In Plain Words on the Art and Practice of Illuminating (1868), pragmatic advice on technique and materials came from Mrs. Charles B. Cooper (born Emma Wren). Cooper provides very specific instructions about materials and methods, referring to British Museum manuscripts by their call numbers, providing a list of suppliers with their addresses, and using mass-produced outlines available in the marketplace as models for colour instructions. Cooper’s preface states that the manual is 'intended for the use of ladies,' and flatteringly describes an implied audience of 'wealthy' women seeking a 'charming recreation that will produce 'elegant present[s]' by illuminating religious works. However, a less privileged reader is implied by the pragmatic tone and low cost of the book. When Cooper refers to readers who need to 'employ their time profitably,' she seems to allude to women trying to make a respectable living in the book arts. The desire to provide her women readers with practical skills was consistent with the author’s membership in the Gentlewomen’s Self Help Institute, an organisation concerned with women’s welfare, right to work, and access to higher education. The shortage of 'respectable' work that could provide an income without causing loss of class status for women who were reduced from 'easy circumstances to narrow means' was a widespread problem that prompted activism by the Gentlewomen's Self Help Institute, and similar organisations such as The Ladies' Work Society, and The Ladies’ Industrial Society in the 1870s. The plight of ladies unable to earn a genteel livelihood prompted advocates to seek the franchise for women so that they could remove obstacles to training and employment.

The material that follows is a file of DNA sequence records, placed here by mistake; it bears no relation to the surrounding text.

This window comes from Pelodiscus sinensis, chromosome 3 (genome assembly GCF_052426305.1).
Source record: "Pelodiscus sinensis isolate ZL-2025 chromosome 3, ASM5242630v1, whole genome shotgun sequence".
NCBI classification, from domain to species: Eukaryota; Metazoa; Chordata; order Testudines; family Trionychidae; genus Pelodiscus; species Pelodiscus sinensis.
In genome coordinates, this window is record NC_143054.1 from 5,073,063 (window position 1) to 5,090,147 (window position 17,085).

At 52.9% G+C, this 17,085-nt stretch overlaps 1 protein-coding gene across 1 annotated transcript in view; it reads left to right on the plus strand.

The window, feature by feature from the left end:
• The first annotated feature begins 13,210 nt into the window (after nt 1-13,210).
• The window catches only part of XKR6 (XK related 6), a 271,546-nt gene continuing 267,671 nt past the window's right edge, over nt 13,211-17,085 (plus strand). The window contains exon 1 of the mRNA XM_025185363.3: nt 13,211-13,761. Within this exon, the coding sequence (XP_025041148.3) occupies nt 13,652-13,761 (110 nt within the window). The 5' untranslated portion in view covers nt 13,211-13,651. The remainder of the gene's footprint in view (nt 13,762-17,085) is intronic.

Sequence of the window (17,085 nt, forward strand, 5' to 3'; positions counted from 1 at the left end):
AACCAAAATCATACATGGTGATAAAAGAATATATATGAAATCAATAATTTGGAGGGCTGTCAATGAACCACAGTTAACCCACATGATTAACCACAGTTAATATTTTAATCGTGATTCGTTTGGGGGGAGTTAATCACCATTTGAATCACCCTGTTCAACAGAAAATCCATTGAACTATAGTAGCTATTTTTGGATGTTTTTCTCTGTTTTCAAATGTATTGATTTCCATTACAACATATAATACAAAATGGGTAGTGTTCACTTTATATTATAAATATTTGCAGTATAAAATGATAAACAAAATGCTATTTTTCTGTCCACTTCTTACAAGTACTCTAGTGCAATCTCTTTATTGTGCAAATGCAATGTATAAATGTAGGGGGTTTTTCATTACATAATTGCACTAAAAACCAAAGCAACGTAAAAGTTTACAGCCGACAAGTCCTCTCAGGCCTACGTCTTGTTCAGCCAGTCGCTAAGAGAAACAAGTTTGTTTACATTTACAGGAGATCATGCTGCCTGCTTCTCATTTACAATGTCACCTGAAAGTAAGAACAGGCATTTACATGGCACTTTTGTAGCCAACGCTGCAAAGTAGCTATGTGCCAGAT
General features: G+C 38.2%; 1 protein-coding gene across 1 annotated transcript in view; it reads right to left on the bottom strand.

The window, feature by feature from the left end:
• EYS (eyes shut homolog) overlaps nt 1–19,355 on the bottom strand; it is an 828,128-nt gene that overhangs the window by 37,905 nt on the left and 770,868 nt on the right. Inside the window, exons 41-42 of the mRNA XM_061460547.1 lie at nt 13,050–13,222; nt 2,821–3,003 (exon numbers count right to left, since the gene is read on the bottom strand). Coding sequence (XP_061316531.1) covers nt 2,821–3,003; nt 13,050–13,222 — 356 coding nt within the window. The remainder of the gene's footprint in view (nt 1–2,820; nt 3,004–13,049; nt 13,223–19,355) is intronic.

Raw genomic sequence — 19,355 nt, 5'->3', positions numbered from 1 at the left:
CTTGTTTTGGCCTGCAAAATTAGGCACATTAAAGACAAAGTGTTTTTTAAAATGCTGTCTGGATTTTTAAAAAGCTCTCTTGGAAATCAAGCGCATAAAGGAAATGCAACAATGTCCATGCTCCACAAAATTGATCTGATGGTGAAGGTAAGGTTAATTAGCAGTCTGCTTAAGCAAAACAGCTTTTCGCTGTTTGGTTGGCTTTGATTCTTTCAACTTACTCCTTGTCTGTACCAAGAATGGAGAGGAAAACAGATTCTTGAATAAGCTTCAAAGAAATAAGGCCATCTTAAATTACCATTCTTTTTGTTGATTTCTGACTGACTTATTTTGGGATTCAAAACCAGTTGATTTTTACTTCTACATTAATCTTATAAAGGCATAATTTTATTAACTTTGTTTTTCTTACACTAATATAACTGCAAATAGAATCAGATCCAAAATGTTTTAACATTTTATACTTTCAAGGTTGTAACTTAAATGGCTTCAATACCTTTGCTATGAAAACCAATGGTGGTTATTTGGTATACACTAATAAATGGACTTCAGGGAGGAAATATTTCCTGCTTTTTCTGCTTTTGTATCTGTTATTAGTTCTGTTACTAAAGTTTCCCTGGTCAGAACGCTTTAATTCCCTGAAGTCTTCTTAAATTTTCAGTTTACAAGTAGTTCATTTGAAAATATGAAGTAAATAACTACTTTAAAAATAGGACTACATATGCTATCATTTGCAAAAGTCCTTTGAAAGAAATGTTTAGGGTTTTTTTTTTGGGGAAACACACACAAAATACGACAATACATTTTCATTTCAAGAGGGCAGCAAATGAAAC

For a distressed gentlewoman who had the requisite skill, illumination was a means of generating an income that had several advantages. It was a practice that required little overhead: manuscripts could be created with readily accessible materials that were moderately inexpensive. As a bespoke process, manuscript illumination could avoid the hostilities of contemporary print trade unions, such as the London Society of Compositors, that worked to exclude to female labour. Moreover, manuscripts could be produced privately, without the kind of exposure that was typically attendant on publication.
- Holly Forsythe Paul, Hilary Nicholls Fellow